There's only one scenario in which the Chicago Sky won't select Delaware forward Elena Delle Donne with the second pick of Monday's WNBA draft (7 p.m., ESPN).
If -- and this is a big if -- Baylor center Brittney Griner decides she is better off foregoing the WNBA to follow Mark Cuban's suggestion of trying out for the NBA, then Phoenix would likely snatch up Delle Donne with the No. 1 pick.
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I don't see that happening. Phoenix will take Griner and the Sky will take Delle Donne, a dynamic, high-upside player whom I feel much better about now than I did a few short months ago.
One question I've always had about Delle Donne was how she would fare against top-level competition. Sure, she tore up the run-of-the-mill Colonial Athletic Conference. But she showed this season that she could stand out against national powers such as Kentucky, North Carolina and Maryland, as well as a tough Villanova team out of the Big East. Delle Donne averaged 26 points per game this season, second best in the nation, and was nearly unstoppable in leading Delaware to the Sweet 16 of the NCAA Tournament.
The bigger questions I had pertained to Delle Donne's personal life. For starters, she has Lyme Disease and missed some games this season because of a flare up.
But she said during a teleconference Thursday that her condition, which can affect the heart and joints, is under control and she is in close contact with her doctors.
"I am not too concerned about it," Delle Donne said. "Obviously, they (WNBA teams and coaches) have asked about it. But they know I'm in good health and that I have ahold of it. They are willing to work with me and my doctors."
Another issue that has come into question about Delle Donne has been her willingness to leave home. The top high school player in the country in 2008, she had originally signed with Connecticut. But she returned home to Delaware the day after she got there, citing her family, specifically her older sister Lizzie, as a big reason for her change of heart.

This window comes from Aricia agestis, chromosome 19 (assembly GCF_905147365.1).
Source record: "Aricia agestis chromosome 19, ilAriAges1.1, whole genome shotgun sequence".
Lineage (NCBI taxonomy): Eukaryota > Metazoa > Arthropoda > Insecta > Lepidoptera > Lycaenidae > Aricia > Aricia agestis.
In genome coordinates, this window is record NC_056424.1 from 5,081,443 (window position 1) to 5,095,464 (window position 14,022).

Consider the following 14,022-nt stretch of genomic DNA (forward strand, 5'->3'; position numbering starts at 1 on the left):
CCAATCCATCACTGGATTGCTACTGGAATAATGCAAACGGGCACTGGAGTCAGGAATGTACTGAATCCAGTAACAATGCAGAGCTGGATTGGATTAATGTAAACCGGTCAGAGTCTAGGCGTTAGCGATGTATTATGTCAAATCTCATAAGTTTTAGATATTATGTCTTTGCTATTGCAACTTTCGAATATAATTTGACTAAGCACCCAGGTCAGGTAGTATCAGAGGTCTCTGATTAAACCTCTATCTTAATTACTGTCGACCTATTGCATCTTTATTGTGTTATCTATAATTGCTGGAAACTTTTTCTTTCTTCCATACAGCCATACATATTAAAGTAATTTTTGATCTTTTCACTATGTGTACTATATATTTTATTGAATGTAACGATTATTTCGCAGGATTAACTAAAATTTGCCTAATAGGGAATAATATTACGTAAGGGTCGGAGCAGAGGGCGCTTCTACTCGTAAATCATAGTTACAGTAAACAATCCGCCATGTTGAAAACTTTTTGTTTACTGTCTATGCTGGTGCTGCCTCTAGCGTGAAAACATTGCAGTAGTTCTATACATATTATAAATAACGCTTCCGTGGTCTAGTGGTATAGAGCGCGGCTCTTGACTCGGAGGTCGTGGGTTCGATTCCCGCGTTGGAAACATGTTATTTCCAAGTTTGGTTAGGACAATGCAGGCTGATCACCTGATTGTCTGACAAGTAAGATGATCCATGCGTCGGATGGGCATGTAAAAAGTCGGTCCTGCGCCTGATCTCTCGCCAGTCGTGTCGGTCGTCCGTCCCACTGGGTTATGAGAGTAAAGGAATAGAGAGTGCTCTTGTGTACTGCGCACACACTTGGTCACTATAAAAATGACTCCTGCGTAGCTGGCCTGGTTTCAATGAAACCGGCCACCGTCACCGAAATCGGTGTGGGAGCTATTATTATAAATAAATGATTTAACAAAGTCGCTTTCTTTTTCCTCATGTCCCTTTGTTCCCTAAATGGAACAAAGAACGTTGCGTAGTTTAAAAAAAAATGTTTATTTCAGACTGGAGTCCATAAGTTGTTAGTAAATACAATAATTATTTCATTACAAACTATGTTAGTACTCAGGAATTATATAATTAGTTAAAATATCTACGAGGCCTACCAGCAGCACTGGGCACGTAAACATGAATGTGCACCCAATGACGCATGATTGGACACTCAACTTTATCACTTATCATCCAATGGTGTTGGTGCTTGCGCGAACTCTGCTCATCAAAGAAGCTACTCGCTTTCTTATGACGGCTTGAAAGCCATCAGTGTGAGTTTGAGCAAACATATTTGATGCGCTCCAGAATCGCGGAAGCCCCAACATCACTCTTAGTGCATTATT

Lizzie, 27, cannot see, hear, walk or talk. A virus disrupted her development in the womb. Delle Donne has looked after, and has been inspired by her sister for as long as she can remember. She realized she would have a hard time being away from Lizzie as soon as she arrived at UConn.
So would living in Chicago, or in any other WNBA city, be another difficult personal move for Delle Donne?
"When I decided to go back to Delaware, I was an 18-year-old girl," Delle Donne said. "I've been able to grow. I'm a 23-year-old woman now. I'm ready to take that next step. It's been a dream of mine to play professional basketball."
The Sky is dreaming, dreaming that Delle Donne, who is 6-feet-5 and has guard-like shooting and ballhandling skills, will be a dream pick, the missing piece to the puzzle. That dream will start to become a reality on Monday.
The other draft:
There was a moment of levity Thursday during the WNBA's draft conference call that featured a few of the coaches from the league.
Mike Thibault, the head coach and general manager of the Washington Mystics was trying to offer some insight into his pick at No. 4.
"The joke around here is that I'm the first pick of the other draft," Thibault said with a laugh.
Indiana head coach Lin Dunn popped in: "That's not a joke, it's the truth."
While the first three picks (Baylor's Brittney Griner, Delaware's Elena Delle Donne and Notre Dame's Skylar Diggins) of Monday's draft are essentially a foregone conclusion, it will be interesting to see which players are selected next.
After picking at No. 2, the Chicago Sky has only one other pick, No. 4 in the third and final round.
UConn do it:
Lesson learned. Never count out UConn, winner of the NCAA women's basketball national title game on Tuesday by a record 33-point margin.
Granted, it's not like I had the Huskies losing in the first or second round of the NCAA Tournament or anything ridiculous like that. I actually had them reaching the Final Four.
But of the most elite teams in the country, the teams I figured would get to New Orleans and have the best chance of winning a national title, UConn was near the bottom of my list.
I just figured this wasn't UConn's year, that UConn was very good, but a bit young, and that teams like Baylor and Notre Dame were more championship-ready.
But head coach Geno Auriemma did a great job of bringing along his two best players, freshman Breanna Stewart and sophomore Kaleena Mosqueda-Lewis. Stewart scored 23 points against Louisville in the title game and was named the Most Outstanding Player of the Final Four.
Now the burning question is: How many championships can this team win in a row?
How about this for some interesting breaking news?
Loyola announced late Friday that it will conduct a news conference Monday morning to introduce its new women's basketball coach.
For many, no introduction is needed -- the Ramblers hired former WNBA great Sheryl Swoopes, a four-time WNBA champion, a three-time Olympic gold medalist and the first woman to have a Nike basketball shoe named after her (Air Swoopes).
By the looks of the information provided by Loyola, this will be the first head coaching position for Swoopes at any level.
"I am extremely honored and humbled to be chosen to lead the Loyola University Chicago women's basketball program," Swoopes said. "Loyola is a special place and I immediately felt welcome here.
"Having played for some of the game's best coaches as well as with and against some of the most talented players in women's basketball history, I have broadened my knowledge and hope to use those experiences to bring championships to Rogers Park. There is a lot of talent already in place and I cannot wait to get into the gym and get started."